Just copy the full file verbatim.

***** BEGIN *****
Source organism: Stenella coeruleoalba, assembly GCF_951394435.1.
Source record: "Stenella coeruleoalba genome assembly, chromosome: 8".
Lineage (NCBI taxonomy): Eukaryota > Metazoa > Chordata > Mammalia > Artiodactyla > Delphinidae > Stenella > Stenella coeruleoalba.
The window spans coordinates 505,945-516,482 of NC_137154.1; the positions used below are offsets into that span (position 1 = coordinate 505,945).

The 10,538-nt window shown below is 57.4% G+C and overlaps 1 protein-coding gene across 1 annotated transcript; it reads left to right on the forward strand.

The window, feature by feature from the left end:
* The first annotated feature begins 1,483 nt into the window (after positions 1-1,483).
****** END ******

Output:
Source organism: Stenella coeruleoalba, assembly GCF_951394435.1.
Source record: "Stenella coeruleoalba genome assembly, chromosome: 8".
Lineage (NCBI taxonomy): Eukaryota > Metazoa > Chordata > Mammalia > Artiodactyla > Delphinidae > Stenella > Stenella coeruleoalba.
The window spans coordinates 505,945-516,482 of NC_137154.1; the positions used below are offsets into that span (position 1 = coordinate 505,945).

The 10,538-nt window shown below is 57.4% G+C and overlaps 1 protein-coding gene across 1 annotated transcript; it reads left to right on the forward strand.

The window, feature by feature from the left end:
* The first annotated feature begins 1,483 nt into the window (after positions 1-1,483).